ORS 236.210 and 236.225 in summary: If one Baker County Commissioner resigns, then the remaining two commissioners will make the decision for the replacement.

If two commissioners resign, then the governor of Oregon will appoint one commissioner to make a quorum and then the remaining commissioner, along with the governor’s appointee, will make the decision for the appointment of the third commissioner. 

Is this really the voters having a say in local government?

In the past 30 years, there have been four resignations of county commissioners. In July of 1986 both Ben Dunleavy, a Democrat, and Rod McCullough, a Republican, resigned; in  2003 Paul York, a Republican, resigned, and last spring we had the resignation of Dr. Stiff, a Republican.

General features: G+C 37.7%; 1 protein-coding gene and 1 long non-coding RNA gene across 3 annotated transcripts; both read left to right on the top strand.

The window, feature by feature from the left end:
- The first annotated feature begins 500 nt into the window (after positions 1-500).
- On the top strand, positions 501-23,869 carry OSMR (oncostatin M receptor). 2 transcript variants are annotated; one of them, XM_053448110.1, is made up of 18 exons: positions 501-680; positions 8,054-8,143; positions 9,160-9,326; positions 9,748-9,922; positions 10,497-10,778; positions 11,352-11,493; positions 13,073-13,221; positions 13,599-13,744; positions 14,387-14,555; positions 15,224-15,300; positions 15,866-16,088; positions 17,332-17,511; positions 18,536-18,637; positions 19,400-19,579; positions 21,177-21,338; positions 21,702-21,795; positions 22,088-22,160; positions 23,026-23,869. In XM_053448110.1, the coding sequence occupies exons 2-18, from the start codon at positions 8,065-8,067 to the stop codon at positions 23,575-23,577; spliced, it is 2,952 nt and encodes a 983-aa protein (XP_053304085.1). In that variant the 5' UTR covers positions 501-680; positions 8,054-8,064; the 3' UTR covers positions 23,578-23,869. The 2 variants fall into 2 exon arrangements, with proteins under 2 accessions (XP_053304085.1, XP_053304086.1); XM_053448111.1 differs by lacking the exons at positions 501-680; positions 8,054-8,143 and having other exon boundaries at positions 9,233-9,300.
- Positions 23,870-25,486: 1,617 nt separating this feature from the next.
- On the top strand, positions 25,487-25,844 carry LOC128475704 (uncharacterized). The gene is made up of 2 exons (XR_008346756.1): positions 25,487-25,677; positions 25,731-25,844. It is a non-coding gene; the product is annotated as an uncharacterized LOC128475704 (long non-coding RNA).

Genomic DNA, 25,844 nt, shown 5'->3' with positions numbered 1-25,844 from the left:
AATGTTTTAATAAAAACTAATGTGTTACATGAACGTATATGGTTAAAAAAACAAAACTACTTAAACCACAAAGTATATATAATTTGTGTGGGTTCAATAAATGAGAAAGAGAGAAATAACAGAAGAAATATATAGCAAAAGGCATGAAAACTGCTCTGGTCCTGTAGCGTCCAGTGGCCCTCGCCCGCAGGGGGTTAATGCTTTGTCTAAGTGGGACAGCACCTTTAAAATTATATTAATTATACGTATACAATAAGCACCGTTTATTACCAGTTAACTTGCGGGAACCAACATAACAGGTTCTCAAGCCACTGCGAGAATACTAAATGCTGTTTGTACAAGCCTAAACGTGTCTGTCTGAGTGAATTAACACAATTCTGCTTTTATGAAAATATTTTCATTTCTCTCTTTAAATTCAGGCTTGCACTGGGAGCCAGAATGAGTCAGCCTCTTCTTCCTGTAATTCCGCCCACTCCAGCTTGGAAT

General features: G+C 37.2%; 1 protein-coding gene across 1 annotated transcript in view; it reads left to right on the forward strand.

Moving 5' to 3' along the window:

Baker County currently has the ability to mimic the primary with a nominating convention to determine the nominees for the county commissioner decision. The nominees are fully vetted and voted on by the dozens of elected precinct committee people (PCPs) from all over the county.

Numerous studies have proven nonpartisan races actually reduce voter turnout. Voters lose the ability to screen candidates for core beliefs. Nonpartisan elections equal no interest or research by the voters for the candidates — candidate beliefs are masked. We end up with less informed voters than we have today. (Google: Teams without Uniforms: The Nonpartisan ballot in State and Local Elections.)